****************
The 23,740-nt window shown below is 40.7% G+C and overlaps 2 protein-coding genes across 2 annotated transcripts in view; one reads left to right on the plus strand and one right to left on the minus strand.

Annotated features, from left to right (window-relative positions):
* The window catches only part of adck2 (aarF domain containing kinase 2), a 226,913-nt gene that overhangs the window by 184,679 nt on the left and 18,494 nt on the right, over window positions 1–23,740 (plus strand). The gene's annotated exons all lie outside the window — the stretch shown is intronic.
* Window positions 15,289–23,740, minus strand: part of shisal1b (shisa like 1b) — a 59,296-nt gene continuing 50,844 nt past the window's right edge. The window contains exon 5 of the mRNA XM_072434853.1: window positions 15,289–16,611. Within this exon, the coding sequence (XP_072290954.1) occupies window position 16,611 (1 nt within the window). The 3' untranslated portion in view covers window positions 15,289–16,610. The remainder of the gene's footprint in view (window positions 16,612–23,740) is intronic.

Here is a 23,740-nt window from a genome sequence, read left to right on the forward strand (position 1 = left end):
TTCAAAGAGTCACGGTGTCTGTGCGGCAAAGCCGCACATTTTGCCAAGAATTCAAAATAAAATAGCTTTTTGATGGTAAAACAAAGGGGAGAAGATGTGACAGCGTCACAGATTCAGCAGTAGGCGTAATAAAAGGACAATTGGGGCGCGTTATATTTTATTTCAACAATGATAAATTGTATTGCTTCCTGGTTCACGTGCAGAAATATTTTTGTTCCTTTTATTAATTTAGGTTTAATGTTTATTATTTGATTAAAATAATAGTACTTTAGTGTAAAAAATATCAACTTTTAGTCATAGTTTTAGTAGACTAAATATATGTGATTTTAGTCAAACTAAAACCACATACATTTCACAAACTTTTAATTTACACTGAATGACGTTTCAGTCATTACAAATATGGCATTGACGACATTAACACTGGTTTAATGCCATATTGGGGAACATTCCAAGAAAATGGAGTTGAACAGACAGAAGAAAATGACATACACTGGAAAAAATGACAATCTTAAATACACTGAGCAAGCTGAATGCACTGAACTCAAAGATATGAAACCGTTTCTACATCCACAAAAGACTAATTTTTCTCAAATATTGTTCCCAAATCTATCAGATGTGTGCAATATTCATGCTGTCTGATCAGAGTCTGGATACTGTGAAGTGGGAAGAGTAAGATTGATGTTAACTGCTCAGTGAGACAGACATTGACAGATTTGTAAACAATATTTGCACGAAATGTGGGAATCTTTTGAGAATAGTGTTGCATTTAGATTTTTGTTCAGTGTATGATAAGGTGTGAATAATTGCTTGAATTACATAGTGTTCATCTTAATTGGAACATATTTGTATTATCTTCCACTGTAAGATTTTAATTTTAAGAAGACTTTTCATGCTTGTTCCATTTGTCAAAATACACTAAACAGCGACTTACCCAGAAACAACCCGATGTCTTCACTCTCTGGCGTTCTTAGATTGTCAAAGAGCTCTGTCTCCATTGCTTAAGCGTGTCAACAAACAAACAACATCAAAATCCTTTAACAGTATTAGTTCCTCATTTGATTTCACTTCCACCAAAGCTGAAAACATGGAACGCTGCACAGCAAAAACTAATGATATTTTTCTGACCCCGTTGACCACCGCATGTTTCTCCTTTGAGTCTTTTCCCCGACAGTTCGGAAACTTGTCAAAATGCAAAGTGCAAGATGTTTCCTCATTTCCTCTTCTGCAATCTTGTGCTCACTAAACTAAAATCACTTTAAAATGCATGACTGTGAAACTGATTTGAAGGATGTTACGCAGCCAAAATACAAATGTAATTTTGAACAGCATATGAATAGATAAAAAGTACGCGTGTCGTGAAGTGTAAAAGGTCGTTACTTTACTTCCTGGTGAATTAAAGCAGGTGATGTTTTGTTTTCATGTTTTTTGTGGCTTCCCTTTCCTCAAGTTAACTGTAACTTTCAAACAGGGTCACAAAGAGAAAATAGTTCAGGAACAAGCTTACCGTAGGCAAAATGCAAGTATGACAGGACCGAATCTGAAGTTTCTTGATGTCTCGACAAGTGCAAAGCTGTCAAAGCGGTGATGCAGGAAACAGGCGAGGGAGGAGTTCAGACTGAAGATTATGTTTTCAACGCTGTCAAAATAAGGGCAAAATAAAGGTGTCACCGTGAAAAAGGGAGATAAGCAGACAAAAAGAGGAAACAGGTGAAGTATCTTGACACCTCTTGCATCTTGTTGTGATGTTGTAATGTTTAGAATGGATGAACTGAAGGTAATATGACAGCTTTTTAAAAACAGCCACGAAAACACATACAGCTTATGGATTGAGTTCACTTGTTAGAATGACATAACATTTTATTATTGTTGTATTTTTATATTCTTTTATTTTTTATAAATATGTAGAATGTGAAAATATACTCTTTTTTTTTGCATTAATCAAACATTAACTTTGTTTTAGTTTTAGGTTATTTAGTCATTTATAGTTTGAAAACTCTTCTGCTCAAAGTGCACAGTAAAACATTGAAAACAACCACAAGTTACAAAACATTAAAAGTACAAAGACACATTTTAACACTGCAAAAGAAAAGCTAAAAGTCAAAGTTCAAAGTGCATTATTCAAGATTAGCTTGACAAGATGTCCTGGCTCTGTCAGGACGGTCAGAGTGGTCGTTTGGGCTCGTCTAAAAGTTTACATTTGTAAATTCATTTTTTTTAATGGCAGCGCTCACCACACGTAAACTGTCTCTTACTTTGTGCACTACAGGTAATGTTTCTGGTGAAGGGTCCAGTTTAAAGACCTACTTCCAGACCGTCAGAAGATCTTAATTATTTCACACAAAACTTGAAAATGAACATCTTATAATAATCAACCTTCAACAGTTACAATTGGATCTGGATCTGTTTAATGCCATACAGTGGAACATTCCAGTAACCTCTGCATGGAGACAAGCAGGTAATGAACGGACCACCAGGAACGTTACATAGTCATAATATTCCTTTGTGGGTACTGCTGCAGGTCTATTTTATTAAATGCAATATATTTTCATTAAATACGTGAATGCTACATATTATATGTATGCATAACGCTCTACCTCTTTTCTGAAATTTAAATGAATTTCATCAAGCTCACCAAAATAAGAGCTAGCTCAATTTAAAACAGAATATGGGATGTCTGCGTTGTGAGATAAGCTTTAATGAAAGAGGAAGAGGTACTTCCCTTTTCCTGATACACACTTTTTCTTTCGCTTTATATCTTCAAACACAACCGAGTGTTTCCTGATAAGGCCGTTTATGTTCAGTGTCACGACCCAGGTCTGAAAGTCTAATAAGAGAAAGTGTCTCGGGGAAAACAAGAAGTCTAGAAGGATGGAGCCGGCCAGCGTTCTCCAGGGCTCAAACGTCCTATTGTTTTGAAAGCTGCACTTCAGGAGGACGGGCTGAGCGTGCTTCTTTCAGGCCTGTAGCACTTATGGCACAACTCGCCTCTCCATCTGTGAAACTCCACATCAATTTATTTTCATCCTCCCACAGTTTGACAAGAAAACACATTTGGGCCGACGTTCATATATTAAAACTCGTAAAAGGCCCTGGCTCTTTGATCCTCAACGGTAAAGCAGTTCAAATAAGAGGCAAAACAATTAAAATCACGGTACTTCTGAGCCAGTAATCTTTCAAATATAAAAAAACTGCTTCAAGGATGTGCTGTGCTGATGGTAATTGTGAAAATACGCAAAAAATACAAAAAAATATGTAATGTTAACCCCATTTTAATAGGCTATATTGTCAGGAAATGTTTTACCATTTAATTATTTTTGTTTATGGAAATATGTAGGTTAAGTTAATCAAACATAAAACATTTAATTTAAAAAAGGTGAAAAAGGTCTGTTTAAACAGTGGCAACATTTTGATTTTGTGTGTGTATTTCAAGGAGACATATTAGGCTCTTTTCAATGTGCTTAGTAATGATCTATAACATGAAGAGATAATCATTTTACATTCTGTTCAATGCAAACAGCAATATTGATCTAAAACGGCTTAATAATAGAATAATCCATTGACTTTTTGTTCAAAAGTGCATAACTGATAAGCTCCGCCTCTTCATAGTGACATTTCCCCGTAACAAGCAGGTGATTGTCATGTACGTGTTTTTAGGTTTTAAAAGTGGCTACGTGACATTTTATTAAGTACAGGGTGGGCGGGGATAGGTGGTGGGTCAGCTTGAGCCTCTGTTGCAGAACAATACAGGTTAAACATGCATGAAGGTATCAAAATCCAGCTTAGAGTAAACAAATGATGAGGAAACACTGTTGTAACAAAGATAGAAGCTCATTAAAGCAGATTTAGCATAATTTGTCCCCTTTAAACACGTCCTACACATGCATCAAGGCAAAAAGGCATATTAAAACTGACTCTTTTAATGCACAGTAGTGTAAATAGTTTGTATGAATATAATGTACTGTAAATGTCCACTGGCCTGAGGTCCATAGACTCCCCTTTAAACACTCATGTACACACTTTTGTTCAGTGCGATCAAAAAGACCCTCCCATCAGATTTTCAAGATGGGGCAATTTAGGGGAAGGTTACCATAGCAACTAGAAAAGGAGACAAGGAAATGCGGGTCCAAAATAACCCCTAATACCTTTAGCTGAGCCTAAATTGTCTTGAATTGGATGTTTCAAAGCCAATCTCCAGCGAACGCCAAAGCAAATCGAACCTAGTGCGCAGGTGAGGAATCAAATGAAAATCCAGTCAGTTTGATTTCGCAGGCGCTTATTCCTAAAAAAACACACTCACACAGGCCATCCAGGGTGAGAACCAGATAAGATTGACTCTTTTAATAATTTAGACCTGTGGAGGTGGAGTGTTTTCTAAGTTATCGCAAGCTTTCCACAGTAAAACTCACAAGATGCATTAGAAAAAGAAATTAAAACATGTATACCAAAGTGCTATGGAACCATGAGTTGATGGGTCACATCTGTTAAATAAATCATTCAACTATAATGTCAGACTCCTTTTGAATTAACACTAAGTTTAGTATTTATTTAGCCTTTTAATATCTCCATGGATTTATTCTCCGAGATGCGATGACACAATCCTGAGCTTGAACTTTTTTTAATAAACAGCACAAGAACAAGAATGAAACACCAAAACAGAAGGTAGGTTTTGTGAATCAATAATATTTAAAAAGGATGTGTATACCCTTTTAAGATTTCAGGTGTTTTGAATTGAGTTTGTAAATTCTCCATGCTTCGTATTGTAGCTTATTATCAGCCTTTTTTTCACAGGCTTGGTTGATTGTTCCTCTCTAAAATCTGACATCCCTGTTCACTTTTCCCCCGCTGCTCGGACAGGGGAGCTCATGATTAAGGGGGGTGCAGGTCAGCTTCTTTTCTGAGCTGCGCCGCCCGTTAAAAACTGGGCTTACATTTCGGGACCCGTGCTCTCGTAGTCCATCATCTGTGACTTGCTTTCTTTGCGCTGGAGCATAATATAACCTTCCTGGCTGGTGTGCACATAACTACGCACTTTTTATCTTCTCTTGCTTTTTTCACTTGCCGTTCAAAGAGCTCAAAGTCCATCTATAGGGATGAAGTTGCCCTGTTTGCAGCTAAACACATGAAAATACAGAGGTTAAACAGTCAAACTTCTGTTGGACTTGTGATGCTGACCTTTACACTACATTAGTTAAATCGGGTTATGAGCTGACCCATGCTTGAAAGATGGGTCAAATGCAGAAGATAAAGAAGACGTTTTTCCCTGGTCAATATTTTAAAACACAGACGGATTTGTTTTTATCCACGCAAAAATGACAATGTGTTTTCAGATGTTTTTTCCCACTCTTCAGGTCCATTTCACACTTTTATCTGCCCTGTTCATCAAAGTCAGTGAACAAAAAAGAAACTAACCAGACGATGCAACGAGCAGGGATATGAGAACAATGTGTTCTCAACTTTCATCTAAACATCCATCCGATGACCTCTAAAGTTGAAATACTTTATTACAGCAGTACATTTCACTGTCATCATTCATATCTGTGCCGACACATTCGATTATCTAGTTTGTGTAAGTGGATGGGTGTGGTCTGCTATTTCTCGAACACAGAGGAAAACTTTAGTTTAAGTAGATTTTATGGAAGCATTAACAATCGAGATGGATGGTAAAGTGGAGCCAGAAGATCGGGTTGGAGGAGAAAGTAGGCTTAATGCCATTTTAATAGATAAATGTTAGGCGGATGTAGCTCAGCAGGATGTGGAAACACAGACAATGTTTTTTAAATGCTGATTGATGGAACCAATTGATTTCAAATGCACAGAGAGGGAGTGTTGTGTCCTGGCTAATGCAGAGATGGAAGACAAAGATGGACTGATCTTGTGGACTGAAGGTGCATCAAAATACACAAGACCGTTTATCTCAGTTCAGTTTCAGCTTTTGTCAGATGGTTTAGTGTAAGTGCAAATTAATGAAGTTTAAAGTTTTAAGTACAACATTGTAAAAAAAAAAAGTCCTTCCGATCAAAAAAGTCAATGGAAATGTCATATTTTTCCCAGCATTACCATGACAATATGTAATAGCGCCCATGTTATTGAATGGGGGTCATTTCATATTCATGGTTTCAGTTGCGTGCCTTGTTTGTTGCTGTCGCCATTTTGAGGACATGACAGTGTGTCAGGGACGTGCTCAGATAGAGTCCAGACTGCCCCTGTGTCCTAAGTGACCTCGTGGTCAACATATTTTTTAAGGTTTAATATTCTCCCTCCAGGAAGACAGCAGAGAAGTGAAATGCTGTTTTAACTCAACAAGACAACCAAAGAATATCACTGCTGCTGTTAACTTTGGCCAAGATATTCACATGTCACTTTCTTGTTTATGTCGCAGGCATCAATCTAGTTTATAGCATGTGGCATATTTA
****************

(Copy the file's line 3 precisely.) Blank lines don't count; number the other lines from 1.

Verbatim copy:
* The window catches only part of adck2 (aarF domain containing kinase 2), a 226,913-nt gene that overhangs the window by 184,679 nt on the left and 18,494 nt on the right, over window positions 1–23,740 (plus strand). The gene's annotated exons all lie outside the window — the stretch shown is intronic.